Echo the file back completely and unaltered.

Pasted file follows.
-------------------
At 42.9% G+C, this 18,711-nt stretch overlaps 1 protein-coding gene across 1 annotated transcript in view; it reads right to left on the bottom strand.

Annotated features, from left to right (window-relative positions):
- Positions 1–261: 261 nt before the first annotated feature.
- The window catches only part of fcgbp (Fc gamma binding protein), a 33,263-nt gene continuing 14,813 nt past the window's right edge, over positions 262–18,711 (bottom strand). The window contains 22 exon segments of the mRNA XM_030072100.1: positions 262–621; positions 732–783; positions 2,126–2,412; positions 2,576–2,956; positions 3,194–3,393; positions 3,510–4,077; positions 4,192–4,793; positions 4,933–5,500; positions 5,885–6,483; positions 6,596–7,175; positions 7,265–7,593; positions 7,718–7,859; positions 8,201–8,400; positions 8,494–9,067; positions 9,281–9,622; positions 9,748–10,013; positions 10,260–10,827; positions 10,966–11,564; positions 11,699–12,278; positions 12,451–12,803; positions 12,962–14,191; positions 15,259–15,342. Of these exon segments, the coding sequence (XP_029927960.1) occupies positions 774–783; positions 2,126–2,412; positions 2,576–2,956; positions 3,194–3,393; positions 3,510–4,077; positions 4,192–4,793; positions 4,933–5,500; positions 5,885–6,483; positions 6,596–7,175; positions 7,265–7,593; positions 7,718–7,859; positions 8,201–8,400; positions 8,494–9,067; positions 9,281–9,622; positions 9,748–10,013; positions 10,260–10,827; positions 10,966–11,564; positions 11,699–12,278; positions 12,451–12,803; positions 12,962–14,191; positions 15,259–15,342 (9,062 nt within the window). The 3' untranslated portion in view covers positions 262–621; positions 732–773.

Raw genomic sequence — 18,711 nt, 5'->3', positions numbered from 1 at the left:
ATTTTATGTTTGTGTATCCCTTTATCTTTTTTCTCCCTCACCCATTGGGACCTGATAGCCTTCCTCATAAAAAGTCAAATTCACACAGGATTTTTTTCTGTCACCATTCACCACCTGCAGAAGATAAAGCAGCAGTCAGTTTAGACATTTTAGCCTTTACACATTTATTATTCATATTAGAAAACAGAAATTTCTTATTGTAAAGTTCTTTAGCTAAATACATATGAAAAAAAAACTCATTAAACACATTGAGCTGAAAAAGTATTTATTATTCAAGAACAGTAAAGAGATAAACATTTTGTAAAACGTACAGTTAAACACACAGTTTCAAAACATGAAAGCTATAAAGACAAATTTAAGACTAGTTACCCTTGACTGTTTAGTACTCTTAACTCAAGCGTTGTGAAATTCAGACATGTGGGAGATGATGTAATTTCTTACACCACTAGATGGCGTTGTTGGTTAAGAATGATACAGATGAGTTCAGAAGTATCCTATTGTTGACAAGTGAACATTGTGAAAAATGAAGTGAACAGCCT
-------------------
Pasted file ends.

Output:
At 42.9% G+C, this 18,711-nt stretch overlaps 1 protein-coding gene across 1 annotated transcript in view; it reads right to left on the bottom strand.

Annotated features, from left to right (window-relative positions):
- Positions 1–261: 261 nt before the first annotated feature.
- The window catches only part of fcgbp (Fc gamma binding protein), a 33,263-nt gene continuing 14,813 nt past the window's right edge, over positions 262–18,711 (bottom strand). The window contains 22 exon segments of the mRNA XM_030072100.1: positions 262–621; positions 732–783; positions 2,126–2,412; positions 2,576–2,956; positions 3,194–3,393; positions 3,510–4,077; positions 4,192–4,793; positions 4,933–5,500; positions 5,885–6,483; positions 6,596–7,175; positions 7,265–7,593; positions 7,718–7,859; positions 8,201–8,400; positions 8,494–9,067; positions 9,281–9,622; positions 9,748–10,013; positions 10,260–10,827; positions 10,966–11,564; positions 11,699–12,278; positions 12,451–12,803; positions 12,962–14,191; positions 15,259–15,342. Of these exon segments, the coding sequence (XP_029927960.1) occupies positions 774–783; positions 2,126–2,412; positions 2,576–2,956; positions 3,194–3,393; positions 3,510–4,077; positions 4,192–4,793; positions 4,933–5,500; positions 5,885–6,483; positions 6,596–7,175; positions 7,265–7,593; positions 7,718–7,859; positions 8,201–8,400; positions 8,494–9,067; positions 9,281–9,622; positions 9,748–10,013; positions 10,260–10,827; positions 10,966–11,564; positions 11,699–12,278; positions 12,451–12,803; positions 12,962–14,191; positions 15,259–15,342 (9,062 nt within the window). The 3' untranslated portion in view covers positions 262–621; positions 732–773.

Raw genomic sequence — 18,711 nt, 5'->3', positions numbered from 1 at the left:
ATTTTATGTTTGTGTATCCCTTTATCTTTTTTCTCCCTCACCCATTGGGACCTGATAGCCTTCCTCATAAAAAGTCAAATTCACACAGGATTTTTTTCTGTCACCATTCACCACCTGCAGAAGATAAAGCAGCAGTCAGTTTAGACATTTTAGCCTTTACACATTTATTATTCATATTAGAAAACAGAAATTTCTTATTGTAAAGTTCTTTAGCTAAATACATATGAAAAAAAAACTCATTAAACACATTGAGCTGAAAAAGTATTTATTATTCAAGAACAGTAAAGAGATAAACATTTTGTAAAACGTACAGTTAAACACACAGTTTCAAAACATGAAAGCTATAAAGACAAATTTAAGACTAGTTACCCTTGACTGTTTAGTACTCTTAACTCAAGCGTTGTGAAATTCAGACATGTGGGAGATGATGTAATTTCTTACACCACTAGATGGCGTTGTTGGTTAAGAATGATACAGATGAGTTCAGAAGTATCCTATTGTTGACAAGTGAACATTGTGAAAAATGAAGTGAACAGCCT